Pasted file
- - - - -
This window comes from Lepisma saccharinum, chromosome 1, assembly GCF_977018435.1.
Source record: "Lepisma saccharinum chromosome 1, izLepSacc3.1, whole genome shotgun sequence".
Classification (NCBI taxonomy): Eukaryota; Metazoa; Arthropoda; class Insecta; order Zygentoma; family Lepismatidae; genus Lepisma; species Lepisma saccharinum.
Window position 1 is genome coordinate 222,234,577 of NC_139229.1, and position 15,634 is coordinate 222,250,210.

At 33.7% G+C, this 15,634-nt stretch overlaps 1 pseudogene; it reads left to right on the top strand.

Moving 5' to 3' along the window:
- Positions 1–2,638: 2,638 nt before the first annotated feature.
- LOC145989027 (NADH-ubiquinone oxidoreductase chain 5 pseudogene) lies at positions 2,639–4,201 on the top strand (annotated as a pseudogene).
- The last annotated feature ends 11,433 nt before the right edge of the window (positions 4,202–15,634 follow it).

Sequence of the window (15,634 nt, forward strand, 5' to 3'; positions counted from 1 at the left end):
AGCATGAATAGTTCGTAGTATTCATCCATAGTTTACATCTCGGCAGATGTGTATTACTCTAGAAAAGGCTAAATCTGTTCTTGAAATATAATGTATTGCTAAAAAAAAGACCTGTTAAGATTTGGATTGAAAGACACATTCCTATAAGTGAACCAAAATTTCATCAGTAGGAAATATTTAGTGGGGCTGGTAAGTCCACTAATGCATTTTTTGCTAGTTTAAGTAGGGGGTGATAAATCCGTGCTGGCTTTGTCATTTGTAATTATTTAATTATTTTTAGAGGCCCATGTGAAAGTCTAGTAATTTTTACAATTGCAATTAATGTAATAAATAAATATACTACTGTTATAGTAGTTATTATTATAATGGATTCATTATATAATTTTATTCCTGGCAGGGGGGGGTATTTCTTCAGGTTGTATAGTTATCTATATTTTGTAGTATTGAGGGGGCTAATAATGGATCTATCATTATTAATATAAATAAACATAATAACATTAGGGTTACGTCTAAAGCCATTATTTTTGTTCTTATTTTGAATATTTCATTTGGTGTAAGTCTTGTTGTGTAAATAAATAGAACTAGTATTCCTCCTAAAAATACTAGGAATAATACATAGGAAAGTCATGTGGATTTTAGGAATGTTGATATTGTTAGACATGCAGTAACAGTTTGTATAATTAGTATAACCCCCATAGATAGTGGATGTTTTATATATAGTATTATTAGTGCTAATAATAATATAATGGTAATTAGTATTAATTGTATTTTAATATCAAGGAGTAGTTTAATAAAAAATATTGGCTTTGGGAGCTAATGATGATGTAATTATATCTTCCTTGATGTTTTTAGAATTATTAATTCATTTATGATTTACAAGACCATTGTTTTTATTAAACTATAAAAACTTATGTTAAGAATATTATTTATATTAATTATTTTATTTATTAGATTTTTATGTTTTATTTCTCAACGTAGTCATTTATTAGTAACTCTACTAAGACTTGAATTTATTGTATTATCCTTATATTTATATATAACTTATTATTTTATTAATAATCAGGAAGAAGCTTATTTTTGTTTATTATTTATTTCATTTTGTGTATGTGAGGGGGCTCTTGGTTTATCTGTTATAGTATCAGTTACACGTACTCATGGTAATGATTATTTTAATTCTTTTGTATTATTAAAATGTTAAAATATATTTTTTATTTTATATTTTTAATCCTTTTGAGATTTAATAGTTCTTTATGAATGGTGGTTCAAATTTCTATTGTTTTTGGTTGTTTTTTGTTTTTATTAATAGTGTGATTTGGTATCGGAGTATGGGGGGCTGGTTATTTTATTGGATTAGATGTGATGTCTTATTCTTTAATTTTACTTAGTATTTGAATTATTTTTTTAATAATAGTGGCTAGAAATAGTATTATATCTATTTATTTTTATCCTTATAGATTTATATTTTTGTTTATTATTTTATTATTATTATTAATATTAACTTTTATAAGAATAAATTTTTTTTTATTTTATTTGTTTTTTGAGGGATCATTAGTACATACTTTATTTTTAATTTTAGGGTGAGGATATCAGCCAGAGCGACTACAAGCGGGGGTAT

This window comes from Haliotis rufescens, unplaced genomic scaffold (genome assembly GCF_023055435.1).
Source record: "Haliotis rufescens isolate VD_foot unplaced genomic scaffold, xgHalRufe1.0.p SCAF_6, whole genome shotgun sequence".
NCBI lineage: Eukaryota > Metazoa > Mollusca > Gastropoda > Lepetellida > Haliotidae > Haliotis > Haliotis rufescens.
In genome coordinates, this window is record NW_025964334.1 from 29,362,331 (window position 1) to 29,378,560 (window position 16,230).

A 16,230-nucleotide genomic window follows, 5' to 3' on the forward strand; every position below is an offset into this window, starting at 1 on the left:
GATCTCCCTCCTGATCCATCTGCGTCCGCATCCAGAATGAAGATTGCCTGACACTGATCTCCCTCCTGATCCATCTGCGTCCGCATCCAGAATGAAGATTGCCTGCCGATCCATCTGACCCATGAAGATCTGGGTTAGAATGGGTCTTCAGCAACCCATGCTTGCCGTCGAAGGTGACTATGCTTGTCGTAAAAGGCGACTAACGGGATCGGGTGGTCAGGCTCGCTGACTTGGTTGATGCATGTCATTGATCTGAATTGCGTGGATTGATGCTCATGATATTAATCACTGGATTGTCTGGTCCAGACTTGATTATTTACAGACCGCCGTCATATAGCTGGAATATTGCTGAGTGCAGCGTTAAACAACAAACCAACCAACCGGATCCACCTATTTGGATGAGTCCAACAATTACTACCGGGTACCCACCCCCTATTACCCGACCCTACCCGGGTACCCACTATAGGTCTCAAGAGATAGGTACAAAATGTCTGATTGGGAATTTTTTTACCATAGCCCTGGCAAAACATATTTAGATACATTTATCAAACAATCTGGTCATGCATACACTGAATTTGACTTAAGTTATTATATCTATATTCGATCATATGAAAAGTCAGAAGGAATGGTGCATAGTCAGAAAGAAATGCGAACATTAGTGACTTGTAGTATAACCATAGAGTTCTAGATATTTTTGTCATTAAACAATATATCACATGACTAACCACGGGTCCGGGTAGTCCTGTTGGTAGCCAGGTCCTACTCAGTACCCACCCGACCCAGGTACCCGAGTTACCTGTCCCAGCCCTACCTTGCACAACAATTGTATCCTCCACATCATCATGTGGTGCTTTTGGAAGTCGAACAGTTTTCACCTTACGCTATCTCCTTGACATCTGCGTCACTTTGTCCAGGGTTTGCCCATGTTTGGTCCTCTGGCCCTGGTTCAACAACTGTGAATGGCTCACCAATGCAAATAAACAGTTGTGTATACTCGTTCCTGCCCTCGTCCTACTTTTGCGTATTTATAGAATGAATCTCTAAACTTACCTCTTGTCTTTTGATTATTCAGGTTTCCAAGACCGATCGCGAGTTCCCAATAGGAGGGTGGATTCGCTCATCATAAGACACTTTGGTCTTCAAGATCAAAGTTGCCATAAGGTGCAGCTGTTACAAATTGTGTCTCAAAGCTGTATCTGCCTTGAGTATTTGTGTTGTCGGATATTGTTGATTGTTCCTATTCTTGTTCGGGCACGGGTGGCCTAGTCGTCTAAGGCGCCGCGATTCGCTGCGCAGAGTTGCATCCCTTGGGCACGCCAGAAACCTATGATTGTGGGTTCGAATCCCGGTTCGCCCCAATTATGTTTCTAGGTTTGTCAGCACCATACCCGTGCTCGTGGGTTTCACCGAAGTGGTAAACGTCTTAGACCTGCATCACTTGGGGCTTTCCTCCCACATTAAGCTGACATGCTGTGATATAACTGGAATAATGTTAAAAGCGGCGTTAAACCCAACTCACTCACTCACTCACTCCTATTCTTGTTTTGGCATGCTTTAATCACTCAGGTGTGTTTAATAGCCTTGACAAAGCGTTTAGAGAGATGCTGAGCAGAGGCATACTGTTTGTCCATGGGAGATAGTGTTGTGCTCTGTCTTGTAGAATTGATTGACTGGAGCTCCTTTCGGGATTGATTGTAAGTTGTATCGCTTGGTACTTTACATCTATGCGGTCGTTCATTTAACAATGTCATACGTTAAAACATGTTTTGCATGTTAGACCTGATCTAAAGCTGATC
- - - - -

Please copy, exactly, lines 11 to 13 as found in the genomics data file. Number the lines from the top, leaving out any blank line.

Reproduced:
AGCATGAATAGTTCGTAGTATTCATCCATAGTTTACATCTCGGCAGATGTGTATTACTCTAGAAAAGGCTAAATCTGTTCTTGAAATATAATGTATTGCTAAAAAAAAGACCTGTTAAGATTTGGATTGAAAGACACATTCCTATAAGTGAACCAAAATTTCATCAGTAGGAAATATTTAGTGGGGCTGGTAAGTCCACTAATGCATTTTTTGCTAGTTTAAGTAGGGGGTGATAAATCCGTGCTGGCTTTGTCATTTGTAATTATTTAATTATTTTTAGAGGCCCATGTGAAAGTCTAGTAATTTTTACAATTGCAATTAATGTAATAAATAAATATACTACTGTTATAGTAGTTATTATTATAATGGATTCATTATATAATTTTATTCCTGGCAGGGGGGGGTATTTCTTCAGGTTGTATAGTTATCTATATTTTGTAGTATTGAGGGGGCTAATAATGGATCTATCATTATTAATATAAATAAACATAATAACATTAGGGTTACGTCTAAAGCCATTATTTTTGTTCTTATTTTGAATATTTCATTTGGTGTAAGTCTTGTTGTGTAAATAAATAGAACTAGTATTCCTCCTAAAAATACTAGGAATAATACATAGGAAAGTCATGTGGATTTTAGGAATGTTGATATTGTTAGACATGCAGTAACAGTTTGTATAATTAGTATAACCCCCATAGATAGTGGATGTTTTATATATAGTATTATTAGTGCTAATAATAATATAATGGTAATTAGTATTAATTGTATTTTAATATCAAGGAGTAGTTTAATAAAAAATATTGGCTTTGGGAGCTAATGATGATGTAATTATATCTTCCTTGATGTTTTTAGAATTATTAATTCATTTATGATTTACAAGACCATTGTTTTTATTAAACTATAAAAACTTATGTTAAGAATATTATTTATATTAATTATTTTATTTATTAGATTTTTATGTTTTATTTCTCAACGTAGTCATTTATTAGTAACTCTACTAAGACTTGAATTTATTGTATTATCCTTATATTTATATATAACTTATTATTTTATTAATAATCAGGAAGAAGCTTATTTTTGTTTATTATTTATTTCATTTTGTGTATGTGAGGGGGCTCTTGGTTTATCTGTTATAGTATCAGTTACACGTACTCATGGTAATGATTATTTTAATTCTTTTGTATTATTAAAATGTTAAAATATATTTTTTATTTTATATTTTTAATCCTTTTGAGATTTAATAGTTCTTTATGAATGGTGGTTCAAATTTCTATTGTTTTTGGTTGTTTTTTGTTTTTATTAATAGTGTGATTTGGTATCGGAGTATGGGGGGCTGGTTATTTTATTGGATTAGATGTGATGTCTTATTCTTTAATTTTACTTAGTATTTGAATTATTTTTTTAATAATAGTGGCTAGAAATAGTATTATATCTATTTATTTTTATCCTTATAGATTTATATTTTTGTTTATTATTTTATTATTATTATTAATATTAACTTTTATAAGAATAAATTTTTTTTTATTTTATTTGTTTTTTGAGGGATCATTAGTACATACTTTATTTTTAATTTTAGGGTGAGGATATCAGCCAGAGCGACTACAAGCGGGGGTAT

This window comes from Haliotis rufescens, unplaced genomic scaffold (genome assembly GCF_023055435.1).
Source record: "Haliotis rufescens isolate VD_foot unplaced genomic scaffold, xgHalRufe1.0.p SCAF_6, whole genome shotgun sequence".